Police get anti-theft technology
KINGSTON, Jamaica (JIS) — The Jamaica Constabulary Force’s (JCF) capacity to effectively investigate property theft has been boosted with the donation of equipment valued at approximately $1 million by telecommunications firm, Digicel.
The equipment uses synthetic Deoxyribonucleic Acid (DNA) technology.
Some 50 kits, manufactured by British firm, Selectamark Security Systems, under its SelectaDNA brand, were presented to Police Commissioner, Owen Ellington, during Tuesday’s (January 22) launch of the DNA Forensic Property Marking System in Jamaica, held at the Office of the Police Commissioner, Old Hope Road, St Andrew.
Establishment of the system is being facilitated in Jamaica by local firm, Shields Crime and Security Consultants, headed by former Deputy Police Commissioner, Mark Shields, which has partnered with Selectamark Security.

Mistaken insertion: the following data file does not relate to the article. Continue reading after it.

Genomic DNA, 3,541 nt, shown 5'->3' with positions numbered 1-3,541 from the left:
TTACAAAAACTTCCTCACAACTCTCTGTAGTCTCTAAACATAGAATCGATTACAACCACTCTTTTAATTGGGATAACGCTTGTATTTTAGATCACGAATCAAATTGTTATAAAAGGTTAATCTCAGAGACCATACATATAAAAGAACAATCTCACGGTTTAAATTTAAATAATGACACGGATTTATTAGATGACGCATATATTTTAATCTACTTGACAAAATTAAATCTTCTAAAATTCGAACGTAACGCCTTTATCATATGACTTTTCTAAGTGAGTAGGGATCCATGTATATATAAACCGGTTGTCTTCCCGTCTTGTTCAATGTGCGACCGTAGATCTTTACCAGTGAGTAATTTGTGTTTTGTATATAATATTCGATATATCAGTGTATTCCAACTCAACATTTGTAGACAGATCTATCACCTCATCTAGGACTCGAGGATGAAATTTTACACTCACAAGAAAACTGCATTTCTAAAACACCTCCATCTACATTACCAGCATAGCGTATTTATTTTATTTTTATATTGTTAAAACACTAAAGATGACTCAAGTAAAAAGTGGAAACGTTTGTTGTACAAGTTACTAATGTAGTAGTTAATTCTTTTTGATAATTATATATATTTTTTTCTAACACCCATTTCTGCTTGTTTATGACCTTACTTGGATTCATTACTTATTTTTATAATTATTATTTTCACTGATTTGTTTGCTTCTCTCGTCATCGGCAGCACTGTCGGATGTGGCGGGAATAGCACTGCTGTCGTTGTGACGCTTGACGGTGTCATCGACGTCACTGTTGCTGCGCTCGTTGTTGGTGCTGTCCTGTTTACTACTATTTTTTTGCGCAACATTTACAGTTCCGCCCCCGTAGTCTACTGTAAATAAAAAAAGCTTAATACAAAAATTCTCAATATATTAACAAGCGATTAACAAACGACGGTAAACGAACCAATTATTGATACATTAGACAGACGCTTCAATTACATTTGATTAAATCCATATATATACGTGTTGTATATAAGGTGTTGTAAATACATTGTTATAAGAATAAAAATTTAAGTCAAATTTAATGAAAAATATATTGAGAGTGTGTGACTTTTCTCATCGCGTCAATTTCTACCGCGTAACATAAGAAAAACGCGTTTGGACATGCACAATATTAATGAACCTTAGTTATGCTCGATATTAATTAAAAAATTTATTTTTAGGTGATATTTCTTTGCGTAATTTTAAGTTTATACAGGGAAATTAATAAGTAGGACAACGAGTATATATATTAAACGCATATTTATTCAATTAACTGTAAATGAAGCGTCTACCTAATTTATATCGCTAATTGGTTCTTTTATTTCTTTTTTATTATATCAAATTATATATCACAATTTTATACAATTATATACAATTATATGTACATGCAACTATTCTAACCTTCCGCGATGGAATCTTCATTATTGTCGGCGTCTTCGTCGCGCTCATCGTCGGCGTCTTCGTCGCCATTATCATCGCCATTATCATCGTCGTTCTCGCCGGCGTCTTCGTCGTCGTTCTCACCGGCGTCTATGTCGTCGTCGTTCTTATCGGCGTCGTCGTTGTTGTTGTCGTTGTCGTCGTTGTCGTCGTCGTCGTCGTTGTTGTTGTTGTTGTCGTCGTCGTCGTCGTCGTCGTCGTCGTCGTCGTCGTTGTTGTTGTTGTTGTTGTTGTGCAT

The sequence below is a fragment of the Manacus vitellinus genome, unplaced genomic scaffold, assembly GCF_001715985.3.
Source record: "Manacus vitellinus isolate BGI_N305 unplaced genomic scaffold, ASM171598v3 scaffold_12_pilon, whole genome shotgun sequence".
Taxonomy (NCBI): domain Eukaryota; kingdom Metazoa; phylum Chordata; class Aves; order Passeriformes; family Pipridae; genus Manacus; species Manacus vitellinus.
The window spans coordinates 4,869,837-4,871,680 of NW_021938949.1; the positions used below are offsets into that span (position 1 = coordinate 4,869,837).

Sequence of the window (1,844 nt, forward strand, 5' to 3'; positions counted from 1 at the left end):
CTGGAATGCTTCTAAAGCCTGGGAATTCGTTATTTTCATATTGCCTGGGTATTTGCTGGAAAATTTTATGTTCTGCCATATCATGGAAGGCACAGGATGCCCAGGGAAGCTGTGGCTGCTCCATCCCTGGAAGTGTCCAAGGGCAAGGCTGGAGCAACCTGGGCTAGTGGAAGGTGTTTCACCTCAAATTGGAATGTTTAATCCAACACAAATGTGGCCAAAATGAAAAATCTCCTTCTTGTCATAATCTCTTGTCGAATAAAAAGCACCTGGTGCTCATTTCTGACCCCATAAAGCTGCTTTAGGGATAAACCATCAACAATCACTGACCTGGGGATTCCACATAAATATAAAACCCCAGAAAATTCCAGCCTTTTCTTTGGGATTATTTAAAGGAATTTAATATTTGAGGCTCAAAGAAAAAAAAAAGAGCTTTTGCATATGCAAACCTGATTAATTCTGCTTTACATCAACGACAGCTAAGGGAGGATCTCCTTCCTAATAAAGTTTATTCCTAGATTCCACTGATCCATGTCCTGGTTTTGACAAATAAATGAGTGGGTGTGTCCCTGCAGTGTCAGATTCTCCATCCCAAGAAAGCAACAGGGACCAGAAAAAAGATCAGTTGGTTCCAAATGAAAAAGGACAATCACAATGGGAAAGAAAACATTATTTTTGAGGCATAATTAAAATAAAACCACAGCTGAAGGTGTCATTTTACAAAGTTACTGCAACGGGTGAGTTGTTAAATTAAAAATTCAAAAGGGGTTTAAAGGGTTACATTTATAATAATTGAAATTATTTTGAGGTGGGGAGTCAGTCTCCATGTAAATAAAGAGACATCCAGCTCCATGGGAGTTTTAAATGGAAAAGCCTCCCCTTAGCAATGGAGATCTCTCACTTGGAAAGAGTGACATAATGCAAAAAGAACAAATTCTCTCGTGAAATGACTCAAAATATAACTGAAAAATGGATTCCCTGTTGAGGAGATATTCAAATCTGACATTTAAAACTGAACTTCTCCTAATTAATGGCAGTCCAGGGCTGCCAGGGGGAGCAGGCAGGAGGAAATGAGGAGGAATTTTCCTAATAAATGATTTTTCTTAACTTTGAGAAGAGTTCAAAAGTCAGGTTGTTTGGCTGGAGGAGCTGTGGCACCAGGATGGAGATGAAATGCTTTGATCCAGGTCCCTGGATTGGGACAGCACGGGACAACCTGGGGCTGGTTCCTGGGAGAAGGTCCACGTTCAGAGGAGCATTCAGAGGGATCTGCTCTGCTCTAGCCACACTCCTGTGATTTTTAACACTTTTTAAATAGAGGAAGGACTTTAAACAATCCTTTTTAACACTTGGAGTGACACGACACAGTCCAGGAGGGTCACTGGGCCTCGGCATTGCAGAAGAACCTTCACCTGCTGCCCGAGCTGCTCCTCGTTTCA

Managing director of Selectamark Security Systems, Andrew Knights, who made presentation, explained that the application is a property marking system, or a personal identification product, “entailing unique codes, which is applied to personal effects and other assets, and can be easily identified using an ultra violet torch”.
This, he said, is complemented by a global database, to which Jamaica is already connected, which can be accessed by local law enforcement officers “within seconds” to verify the status of property found in the possession of persons, which is suspected to be stolen.
Ellington, in accepting the new technology, said that the JCF’s Forensic Scene of Crime Division has been identified as the central point of contact with Shields Consultants and Selectamark in developing the operational protocols.
“But ultimately, we intend to have all our members on the frontline…to check on property, which we find in the custody of individuals, who we suspect have stolen them or obtained them unlawfully,” he said.